Thanks for having me as a guest on your blog, Elliah.
When and where do you write?
Since I write both novels and poetry, I tend to spend my AM writing time for my novels in my writing loft.
I need to immerse myself in the character’s world and the quiet of the morning, when my husband is still sleeping, works best.
In the winter, write my poetry at night, after supper, sitting on the couch, across from the cozy fire. In the summer, I’m back up in my writing loft, with the cool mountain breeze blowing across my desk.
How did you find the inspiration for RATGIRL?
As a child, I absolutely loved fairy tales. As a teacher I tried to instill that same love in my students. Children’s Literature was my favorite unit to teach.
Watching my students’ reactions to the psychological implications of fairy tales, I was inspired to explore what it would take to change the original stories enough to make it them new. A favorite quote I used when I encouraged my students to write interpretations of their favorite fairy tale was “Old Tales in New Skins.” And that’s exactly what RATGIRL: Song of the Viper is. I finally followed my own instructions. It’s a retelling of The Pied Piper set in a dystopic future.
How long did it take you to write RATGIRL?
The story was rambling around in my head for at least a year, and three years ago, I tried to get it out in NaNoWriMo. The story poured out of my brain, but it was all a jumble. So I spent a year trying to get it in the right sequential order, and two years passing it through my YA critique group, YA Wonderwiters.
How many revisions?
Counting the first NaNoWriMo rough draft I went through five full revisions.
Do you have an agent?
I do not have an agent, although I’m very interested in obtaining one. I hope that having both a published picture book (ROCK STAR SANTA) and a YA novel (RATGIRL:Song of the Viper) will help me get one.
How did you receive the good news?
One always hears that you receive a call offering a contract. That did happen to me with Rock Star Santa, but withRatgirl, the offer came in an email.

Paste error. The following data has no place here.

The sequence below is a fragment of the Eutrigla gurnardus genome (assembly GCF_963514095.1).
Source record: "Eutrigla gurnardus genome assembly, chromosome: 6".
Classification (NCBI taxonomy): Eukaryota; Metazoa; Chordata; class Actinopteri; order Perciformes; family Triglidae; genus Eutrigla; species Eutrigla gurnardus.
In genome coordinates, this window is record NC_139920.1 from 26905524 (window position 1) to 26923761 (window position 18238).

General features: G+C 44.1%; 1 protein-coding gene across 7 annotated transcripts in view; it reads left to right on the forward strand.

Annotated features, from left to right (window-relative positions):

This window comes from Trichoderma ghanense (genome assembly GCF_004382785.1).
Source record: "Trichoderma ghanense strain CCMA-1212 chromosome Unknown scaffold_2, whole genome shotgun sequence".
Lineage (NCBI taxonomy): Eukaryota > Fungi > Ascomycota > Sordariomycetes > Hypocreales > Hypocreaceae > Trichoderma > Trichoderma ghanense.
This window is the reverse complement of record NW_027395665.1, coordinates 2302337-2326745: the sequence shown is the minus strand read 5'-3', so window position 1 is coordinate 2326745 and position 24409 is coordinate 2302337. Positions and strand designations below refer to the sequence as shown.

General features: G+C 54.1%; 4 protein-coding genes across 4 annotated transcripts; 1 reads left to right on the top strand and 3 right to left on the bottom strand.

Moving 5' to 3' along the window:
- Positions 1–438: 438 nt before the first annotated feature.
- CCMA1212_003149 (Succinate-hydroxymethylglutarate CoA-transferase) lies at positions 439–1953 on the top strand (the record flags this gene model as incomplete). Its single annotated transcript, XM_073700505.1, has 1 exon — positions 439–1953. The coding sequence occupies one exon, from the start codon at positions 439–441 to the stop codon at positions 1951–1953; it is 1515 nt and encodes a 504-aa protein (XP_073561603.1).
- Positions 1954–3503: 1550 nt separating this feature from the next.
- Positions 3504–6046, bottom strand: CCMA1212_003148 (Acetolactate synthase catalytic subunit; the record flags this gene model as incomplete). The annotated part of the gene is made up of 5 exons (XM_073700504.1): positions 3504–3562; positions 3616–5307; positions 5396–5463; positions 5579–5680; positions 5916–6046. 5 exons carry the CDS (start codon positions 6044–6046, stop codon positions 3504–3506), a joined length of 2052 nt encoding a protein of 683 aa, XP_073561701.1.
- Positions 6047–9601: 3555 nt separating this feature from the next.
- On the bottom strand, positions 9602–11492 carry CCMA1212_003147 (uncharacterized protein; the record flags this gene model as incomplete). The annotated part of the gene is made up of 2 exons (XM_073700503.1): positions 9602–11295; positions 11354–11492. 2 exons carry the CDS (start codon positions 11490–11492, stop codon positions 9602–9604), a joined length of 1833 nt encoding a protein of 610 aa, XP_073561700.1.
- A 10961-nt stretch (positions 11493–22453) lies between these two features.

Was there anything that surprised you about the editorial/publishing process?
Yes. We always hear that we should write our manuscripts double-spaced in Times New Roman. When I submitted mine that way I was asked by my editor to change my font to Book Antiqua and my spacing to one and one-half.
Any additional comments or thoughts?
If the “writing bug” has bitten you and you know you have a great story to tell, tell it, no matter what. Never give up. Never think no one will want your story, no matter how many rejections you get, because one day, someone will say “yes.”
And . . . lucky you, here is an excerpt from the book:
“We are orphans. We use our brains and our bodies to survive. But the only things that thrive in Metro City are the rats, and not all of them are rodents.”
When I reach the street my anger explodes like hot lava. I heave the Noova bottle against the crumbling building that was once the Metro City Bank. The sound of smashing glass echoes in the empty street. Tiny shards scatter in all directions, broken, like our lives. The splatter of what’s left of the devastating substance instantly evaporates in the hot sun. Too bad the sun can’t destroy Culpepper the same way.
Intense heat penetrates my clothing as I stare at the reason a young life has been destroyed. Begrudgingly, I realize I can’t do anything about the little girl. I need to focus on keeping Andy safe, and that means I better get moving.
RATGIRL: Song of the Viper will be released February 15th by Noble-Young Adult.
You can find out more about Gayle on her blog: The Storyteller's Scroll.